Tuition Increase Hits 4.5%

By Casey Gale
Students are beginning to make their plans for the fall semester, choosing which residence hall to live in and picking out the right courses for their schedules. Another announcement students will now have to take into consideration is the annual tuition increase, which will be 4.5%, lower than the 5.5% increase last year.
For the 2014-15 academic year, tuition will rise to $36,120 from the current $34,560, with standard room and board costing $6,665 per semester, which is slightly more than the current price of $6,445, according to a letter from President Mordechai Rozanski that was sent home to students and their families on March 26.
“As I’m sure you’re aware, over the past several years, the university has invested substantially in enhancing students’ academic and student life experiences — even during the economy’s downturn,” Rozanski said in the letter. “We are committed to continuing such investments in order to provide the highest quality educational experience possible.”
Some investments that have been made include the introduction of a sports administration co-major and a minor in homeland security policy next semester; the addition of air conditioning to rooms in Olson Hall and an indoor practice facility for baseball and softball; and the installation of the Tri-gen Plant, which will use natural gas to generate electricity, steam and chilled water and is expected to be fully functioning before fall.
Rider is not alone in increasing tuition significantly this year. Colleges and universities across the nation have already begun announcing tuition increases ranging from 2% to 10%, with most school tuition increase declarations expected in the coming months.
Rider’s announcement was released two months earlier than last year.
“We wanted students to be aware of the tuition increase as soon as possible so that they could begin to plan for next year,” said Jamie O’Hara, vice president for Enrollment Management.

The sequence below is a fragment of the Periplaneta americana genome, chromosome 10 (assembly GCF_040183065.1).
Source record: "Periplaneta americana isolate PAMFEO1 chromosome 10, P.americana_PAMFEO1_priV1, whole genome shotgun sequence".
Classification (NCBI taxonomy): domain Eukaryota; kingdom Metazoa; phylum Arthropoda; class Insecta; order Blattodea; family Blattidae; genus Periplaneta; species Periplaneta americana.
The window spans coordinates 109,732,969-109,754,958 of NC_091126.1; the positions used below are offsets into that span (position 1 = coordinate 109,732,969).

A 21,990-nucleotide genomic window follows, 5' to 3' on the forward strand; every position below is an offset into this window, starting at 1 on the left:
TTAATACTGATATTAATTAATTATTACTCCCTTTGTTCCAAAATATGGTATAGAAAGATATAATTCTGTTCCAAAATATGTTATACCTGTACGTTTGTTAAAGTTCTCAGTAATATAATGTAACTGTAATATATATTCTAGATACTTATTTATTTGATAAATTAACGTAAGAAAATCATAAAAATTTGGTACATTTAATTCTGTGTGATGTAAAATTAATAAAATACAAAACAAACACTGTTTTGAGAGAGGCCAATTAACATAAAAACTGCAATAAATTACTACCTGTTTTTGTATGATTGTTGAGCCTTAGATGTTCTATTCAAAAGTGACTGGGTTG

O’Hara said that the university tried to control the tuition increase, in addition to the price of room and board and fees, to remain sensitive to students with financial struggles.

For such students, O’Hara said that there are resources readily available.
“We are prepared to work with any student who might be facing financial challenges,” he said. “Students should speak with their financial aid counselor who is prepared to assist them to stay enrolled at Rider.”
The financial aid budget has been increased by 7.2% this year as a means to accommodate more students.
“I’m really glad about the financial aid increase, because Rider is expensive,” said sophomore accounting major Alyssa Zulla.
According to some students, the increasing expense of Rider is frustrating.

“I personally do not see where the money is going,” said junior psychology major Heather Horvath. “I’ve been in classrooms where the heat doesn’t even work, and I pay a lot for my education.”
Still, the university has decreased operating budgets to appropriately adjust spending, said O’Hara.
“Moving forward, we will continue to look at ways to control institutional costs, while still enhancing the students’ academic and student life experience,” he said.


Additional reporting by Jen Maldonado

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